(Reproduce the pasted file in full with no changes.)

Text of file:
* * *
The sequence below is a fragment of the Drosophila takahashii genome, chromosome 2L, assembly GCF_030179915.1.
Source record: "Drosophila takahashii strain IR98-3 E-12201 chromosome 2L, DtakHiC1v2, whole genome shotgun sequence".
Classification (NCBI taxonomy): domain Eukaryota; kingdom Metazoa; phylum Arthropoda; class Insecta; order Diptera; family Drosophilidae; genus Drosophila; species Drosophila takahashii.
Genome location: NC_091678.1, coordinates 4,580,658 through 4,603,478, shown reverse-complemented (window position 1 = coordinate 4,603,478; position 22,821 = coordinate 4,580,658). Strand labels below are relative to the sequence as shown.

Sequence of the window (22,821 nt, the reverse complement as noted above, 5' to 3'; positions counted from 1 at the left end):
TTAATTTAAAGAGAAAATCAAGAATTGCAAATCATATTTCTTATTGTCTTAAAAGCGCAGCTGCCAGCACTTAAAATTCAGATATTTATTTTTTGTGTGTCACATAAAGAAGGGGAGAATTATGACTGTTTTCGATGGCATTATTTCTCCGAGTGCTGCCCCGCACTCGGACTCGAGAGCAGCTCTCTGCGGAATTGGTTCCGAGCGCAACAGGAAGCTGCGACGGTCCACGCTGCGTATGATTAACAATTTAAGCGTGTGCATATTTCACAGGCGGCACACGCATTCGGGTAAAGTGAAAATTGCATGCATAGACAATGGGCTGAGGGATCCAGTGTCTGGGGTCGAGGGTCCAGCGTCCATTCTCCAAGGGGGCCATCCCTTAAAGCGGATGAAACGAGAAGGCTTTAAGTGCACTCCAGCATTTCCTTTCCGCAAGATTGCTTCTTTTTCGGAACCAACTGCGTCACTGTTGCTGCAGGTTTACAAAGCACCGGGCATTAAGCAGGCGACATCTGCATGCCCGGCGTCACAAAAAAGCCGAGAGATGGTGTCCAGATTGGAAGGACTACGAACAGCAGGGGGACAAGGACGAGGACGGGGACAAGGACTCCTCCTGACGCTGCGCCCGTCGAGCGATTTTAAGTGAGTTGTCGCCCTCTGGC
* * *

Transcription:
The sequence below is a fragment of the Drosophila takahashii genome, chromosome 2L, assembly GCF_030179915.1.
Source record: "Drosophila takahashii strain IR98-3 E-12201 chromosome 2L, DtakHiC1v2, whole genome shotgun sequence".
Classification (NCBI taxonomy): domain Eukaryota; kingdom Metazoa; phylum Arthropoda; class Insecta; order Diptera; family Drosophilidae; genus Drosophila; species Drosophila takahashii.
Genome location: NC_091678.1, coordinates 4,580,658 through 4,603,478, shown reverse-complemented (window position 1 = coordinate 4,603,478; position 22,821 = coordinate 4,580,658). Strand labels below are relative to the sequence as shown.

Sequence of the window (22,821 nt, the reverse complement as noted above, 5' to 3'; positions counted from 1 at the left end):
TTAATTTAAAGAGAAAATCAAGAATTGCAAATCATATTTCTTATTGTCTTAAAAGCGCAGCTGCCAGCACTTAAAATTCAGATATTTATTTTTTGTGTGTCACATAAAGAAGGGGAGAATTATGACTGTTTTCGATGGCATTATTTCTCCGAGTGCTGCCCCGCACTCGGACTCGAGAGCAGCTCTCTGCGGAATTGGTTCCGAGCGCAACAGGAAGCTGCGACGGTCCACGCTGCGTATGATTAACAATTTAAGCGTGTGCATATTTCACAGGCGGCACACGCATTCGGGTAAAGTGAAAATTGCATGCATAGACAATGGGCTGAGGGATCCAGTGTCTGGGGTCGAGGGTCCAGCGTCCATTCTCCAAGGGGGCCATCCCTTAAAGCGGATGAAACGAGAAGGCTTTAAGTGCACTCCAGCATTTCCTTTCCGCAAGATTGCTTCTTTTTCGGAACCAACTGCGTCACTGTTGCTGCAGGTTTACAAAGCACCGGGCATTAAGCAGGCGACATCTGCATGCCCGGCGTCACAAAAAAGCCGAGAGATGGTGTCCAGATTGGAAGGACTACGAACAGCAGGGGGACAAGGACGAGGACGGGGACAAGGACTCCTCCTGACGCTGCGCCCGTCGAGCGATTTTAAGTGAGTTGTCGCCCTCTGGC